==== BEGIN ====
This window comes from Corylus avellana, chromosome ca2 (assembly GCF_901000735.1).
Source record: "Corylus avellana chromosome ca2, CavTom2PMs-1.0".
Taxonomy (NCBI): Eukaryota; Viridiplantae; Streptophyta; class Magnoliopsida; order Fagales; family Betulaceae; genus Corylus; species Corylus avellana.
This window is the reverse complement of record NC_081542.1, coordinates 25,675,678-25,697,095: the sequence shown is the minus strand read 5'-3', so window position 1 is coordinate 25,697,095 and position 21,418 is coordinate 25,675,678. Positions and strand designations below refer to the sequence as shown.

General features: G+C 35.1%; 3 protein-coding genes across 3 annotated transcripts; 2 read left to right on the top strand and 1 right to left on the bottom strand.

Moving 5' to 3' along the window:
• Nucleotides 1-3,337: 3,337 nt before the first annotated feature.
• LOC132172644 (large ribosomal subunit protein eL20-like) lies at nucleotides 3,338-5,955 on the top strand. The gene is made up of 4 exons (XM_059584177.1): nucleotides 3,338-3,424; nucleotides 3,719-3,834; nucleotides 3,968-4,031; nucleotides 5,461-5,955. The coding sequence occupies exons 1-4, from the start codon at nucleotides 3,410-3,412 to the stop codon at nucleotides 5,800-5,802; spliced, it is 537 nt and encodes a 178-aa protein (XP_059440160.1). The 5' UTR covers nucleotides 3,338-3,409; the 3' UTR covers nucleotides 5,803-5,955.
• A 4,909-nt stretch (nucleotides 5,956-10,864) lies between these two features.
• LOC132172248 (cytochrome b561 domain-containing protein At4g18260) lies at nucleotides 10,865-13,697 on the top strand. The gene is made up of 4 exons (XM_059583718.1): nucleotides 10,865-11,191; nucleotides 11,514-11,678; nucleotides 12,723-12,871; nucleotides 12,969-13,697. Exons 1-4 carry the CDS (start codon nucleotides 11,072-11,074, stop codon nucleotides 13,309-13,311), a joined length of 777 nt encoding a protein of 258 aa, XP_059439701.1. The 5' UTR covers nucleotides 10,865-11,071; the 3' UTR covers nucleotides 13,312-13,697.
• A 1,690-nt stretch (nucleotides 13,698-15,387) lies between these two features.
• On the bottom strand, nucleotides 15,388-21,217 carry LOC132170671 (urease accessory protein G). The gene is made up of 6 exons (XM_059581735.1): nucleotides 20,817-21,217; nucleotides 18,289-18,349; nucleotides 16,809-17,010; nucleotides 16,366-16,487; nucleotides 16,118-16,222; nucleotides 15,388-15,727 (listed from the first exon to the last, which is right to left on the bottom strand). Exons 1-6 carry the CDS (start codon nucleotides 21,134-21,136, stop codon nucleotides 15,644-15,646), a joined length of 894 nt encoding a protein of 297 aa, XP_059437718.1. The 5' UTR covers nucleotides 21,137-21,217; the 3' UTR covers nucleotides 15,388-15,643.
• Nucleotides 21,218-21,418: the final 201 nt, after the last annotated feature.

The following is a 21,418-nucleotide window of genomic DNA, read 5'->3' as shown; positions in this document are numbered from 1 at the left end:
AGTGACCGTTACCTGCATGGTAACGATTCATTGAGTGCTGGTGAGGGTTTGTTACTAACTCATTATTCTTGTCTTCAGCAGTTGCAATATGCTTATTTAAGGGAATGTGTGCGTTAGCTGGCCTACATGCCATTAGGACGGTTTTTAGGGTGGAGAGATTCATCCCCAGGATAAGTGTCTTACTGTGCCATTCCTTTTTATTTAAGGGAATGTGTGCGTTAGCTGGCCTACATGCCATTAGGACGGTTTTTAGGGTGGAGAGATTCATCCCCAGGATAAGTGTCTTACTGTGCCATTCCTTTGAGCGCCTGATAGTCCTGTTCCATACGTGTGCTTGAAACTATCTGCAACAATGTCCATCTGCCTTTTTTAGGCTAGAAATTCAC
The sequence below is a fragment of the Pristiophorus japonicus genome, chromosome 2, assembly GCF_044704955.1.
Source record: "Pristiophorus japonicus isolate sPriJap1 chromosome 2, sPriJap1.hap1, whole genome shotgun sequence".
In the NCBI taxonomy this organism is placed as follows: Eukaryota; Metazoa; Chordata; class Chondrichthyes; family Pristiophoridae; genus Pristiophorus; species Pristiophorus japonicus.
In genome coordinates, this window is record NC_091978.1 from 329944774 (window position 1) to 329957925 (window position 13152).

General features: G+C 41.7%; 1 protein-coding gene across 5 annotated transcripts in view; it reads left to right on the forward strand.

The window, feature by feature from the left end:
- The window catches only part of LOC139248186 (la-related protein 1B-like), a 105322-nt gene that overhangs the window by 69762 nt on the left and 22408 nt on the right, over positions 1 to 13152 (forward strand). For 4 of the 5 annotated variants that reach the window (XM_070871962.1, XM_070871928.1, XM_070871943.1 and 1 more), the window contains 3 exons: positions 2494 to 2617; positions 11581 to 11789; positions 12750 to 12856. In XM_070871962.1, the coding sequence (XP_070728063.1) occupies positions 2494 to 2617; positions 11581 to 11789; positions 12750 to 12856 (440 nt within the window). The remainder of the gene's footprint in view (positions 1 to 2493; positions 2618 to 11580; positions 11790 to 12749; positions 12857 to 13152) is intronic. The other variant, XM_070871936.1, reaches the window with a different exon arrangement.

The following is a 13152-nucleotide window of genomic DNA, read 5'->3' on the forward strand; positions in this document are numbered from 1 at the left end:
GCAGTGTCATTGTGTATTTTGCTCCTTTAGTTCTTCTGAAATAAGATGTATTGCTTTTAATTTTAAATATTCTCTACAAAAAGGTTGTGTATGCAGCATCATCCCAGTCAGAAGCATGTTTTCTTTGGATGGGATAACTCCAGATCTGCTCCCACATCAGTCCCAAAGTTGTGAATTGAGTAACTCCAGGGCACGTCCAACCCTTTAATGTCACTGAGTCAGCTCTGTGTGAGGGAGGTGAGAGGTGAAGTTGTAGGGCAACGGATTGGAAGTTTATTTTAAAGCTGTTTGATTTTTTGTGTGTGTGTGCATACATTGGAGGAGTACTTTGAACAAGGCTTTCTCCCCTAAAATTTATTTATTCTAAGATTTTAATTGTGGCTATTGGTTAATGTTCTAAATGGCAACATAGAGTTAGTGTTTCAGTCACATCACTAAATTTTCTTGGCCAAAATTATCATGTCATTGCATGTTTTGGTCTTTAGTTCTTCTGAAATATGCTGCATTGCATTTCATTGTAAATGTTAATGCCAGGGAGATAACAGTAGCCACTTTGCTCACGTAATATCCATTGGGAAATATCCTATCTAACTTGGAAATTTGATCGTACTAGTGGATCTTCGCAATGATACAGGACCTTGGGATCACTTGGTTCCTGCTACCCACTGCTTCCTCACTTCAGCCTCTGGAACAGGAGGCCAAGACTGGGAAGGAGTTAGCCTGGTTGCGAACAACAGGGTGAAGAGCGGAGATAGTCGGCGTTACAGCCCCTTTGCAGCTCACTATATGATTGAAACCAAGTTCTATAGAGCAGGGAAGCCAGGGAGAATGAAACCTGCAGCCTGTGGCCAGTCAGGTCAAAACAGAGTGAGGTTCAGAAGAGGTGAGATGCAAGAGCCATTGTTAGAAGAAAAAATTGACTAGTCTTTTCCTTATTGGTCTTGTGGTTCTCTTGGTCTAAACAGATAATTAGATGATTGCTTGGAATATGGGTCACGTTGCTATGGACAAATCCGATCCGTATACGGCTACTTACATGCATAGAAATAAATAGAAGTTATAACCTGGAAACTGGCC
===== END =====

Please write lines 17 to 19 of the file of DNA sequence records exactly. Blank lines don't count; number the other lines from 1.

Source record: "Pristiophorus japonicus isolate sPriJap1 chromosome 2, sPriJap1.hap1, whole genome shotgun sequence".
In the NCBI taxonomy this organism is placed as follows: Eukaryota; Metazoa; Chordata; class Chondrichthyes; family Pristiophoridae; genus Pristiophorus; species Pristiophorus japonicus.
In genome coordinates, this window is record NC_091978.1 from 329944774 (window position 1) to 329957925 (window position 13152).